New studies have demonstrated a strong link between hearing loss and mental health.
Besides this link, both disorders have something else in common – they frequently go unacknowledged and neglected by health professionals and patients. For millions of people who are searching for solutions to mental health problems, acknowledging this connection could bring potential improvements.
The effect of hearing loss on mental health has only been dealt with by a few studies even though hearing loss is very common.
Out of all individuals who are diagnosed with hearing loss, research shows that over 11 percent of them also deal with clinical depression. This is significant because only 5 percent of the general population report being depressed. Depression was analyzed by the frequency and severity of the symptoms and a standard questionnaire based on self-reporting of hearing loss was utilized. People who were between 18 and 69 had the highest instance of depression. The author of the study and a researcher at NIDCD, Dr. Chuan-Ming Li, noted “a significant connection between hearing impairment and moderate to severe depression”.
Untreated Hearing Loss Doubles Your Chances of Depression
Age related hearing loss is very common in older people and, according to a study published by JAMA Otolaryngology-Head and Neck Surgery, the chance of depression increases the worse the hearing loss is. After audiometric hearing testing, participants were evaluated for depression. Once more, researchers observed that people with even slight hearing loss were almost two times as likely to experience depression. Even more alarming, mild hearing loss often goes undiagnosed and untreated by many people over 70 which has also been shown to raise the risk of cognitive decline and dementia. Clearly, there’s a link between the two even though a direct cause and effect relationship hasn’t yet been demonstrated.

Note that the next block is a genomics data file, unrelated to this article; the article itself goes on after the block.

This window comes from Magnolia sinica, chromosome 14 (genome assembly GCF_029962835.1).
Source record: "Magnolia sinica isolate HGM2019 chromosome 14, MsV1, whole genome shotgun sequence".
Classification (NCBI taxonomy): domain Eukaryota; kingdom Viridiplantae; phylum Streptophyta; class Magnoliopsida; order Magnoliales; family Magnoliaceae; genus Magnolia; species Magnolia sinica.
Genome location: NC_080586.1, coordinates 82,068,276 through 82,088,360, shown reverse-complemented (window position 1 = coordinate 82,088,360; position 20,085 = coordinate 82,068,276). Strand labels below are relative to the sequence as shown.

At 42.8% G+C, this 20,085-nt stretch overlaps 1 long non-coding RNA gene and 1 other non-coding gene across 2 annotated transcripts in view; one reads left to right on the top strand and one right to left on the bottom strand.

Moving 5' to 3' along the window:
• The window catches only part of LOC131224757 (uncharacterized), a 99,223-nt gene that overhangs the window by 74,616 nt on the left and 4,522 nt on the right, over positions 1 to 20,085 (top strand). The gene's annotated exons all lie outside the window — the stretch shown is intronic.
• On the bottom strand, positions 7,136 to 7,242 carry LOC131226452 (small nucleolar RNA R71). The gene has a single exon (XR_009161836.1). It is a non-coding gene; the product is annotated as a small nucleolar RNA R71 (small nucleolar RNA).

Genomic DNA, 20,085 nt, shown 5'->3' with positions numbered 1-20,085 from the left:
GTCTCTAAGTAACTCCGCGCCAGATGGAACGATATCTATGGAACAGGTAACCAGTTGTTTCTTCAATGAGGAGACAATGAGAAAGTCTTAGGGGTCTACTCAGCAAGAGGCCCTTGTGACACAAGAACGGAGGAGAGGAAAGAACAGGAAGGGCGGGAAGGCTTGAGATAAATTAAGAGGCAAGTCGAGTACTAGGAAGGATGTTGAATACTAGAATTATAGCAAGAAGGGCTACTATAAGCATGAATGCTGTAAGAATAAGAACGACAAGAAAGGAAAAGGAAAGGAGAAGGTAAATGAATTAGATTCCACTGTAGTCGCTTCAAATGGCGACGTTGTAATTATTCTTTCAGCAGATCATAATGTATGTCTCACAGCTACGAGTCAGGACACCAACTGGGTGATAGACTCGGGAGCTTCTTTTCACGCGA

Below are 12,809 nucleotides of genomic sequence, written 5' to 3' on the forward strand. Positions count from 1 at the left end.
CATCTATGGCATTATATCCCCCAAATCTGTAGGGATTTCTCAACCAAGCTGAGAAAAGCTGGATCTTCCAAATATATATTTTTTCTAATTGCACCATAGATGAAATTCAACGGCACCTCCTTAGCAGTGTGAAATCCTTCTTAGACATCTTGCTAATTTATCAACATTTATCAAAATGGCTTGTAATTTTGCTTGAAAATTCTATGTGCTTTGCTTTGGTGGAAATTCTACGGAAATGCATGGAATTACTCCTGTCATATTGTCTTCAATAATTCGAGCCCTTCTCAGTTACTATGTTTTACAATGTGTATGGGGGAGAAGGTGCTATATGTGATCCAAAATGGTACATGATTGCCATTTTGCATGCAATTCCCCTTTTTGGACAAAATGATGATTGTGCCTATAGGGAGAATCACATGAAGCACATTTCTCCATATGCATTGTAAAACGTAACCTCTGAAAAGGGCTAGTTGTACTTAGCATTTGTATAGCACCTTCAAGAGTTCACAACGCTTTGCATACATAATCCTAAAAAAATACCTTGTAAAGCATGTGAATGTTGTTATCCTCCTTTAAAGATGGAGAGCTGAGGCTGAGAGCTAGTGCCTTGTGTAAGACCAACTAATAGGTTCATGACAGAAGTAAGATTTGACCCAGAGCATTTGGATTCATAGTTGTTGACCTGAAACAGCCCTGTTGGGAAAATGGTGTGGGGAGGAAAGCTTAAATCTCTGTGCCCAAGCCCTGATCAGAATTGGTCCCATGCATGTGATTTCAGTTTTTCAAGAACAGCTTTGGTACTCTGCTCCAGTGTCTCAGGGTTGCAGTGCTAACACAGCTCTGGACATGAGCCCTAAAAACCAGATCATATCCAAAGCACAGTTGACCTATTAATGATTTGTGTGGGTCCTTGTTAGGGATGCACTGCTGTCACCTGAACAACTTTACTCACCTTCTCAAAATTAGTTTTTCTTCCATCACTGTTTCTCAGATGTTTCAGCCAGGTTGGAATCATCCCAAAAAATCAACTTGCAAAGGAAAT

Hearing is essential to being active and communicating effectively. Hearing issues can cause professional and social blunders that trigger embarrassment, anxiety, and potentially loss of self-confidence. Progressive withdrawal can be the result if these feelings are not addressed. People start to avoid physical activity and seclude themselves from friends and family. After a while, this can lead to solitude, loneliness – and depression.
Hearing Isn’t Just About The Ears
Hearing loss and its association with depression underscores that hearing loss isn’t simply about the ears. Hearing impacts your overall health, the brain, quality of life, and healthy aging. This demonstrates that within your general healthcare, your hearing professional is an important part. People with hearing loss frequently deal with fatigue, confusion, and aggravation.
The good news: Finding professional care and testing at the earliest sign of a hearing problem helps counter this problem. Studies demonstrate that treating hearing loss early significantly reduces their risk. It is vital that physicians recommend regular hearing examinations. Hearing impairment isn’t the only thing that a hearing test can reveal, after all. And with people who may be dealing with hearing loss, caregivers need to look for symptoms of depression. Common symptoms include difficulty focusing, fatigue, overall loss of interest, sadness, and loss of appetite.
Never dismiss your symptoms. If you suspect you have hearing loss, give us a call to schedule a hearing test.
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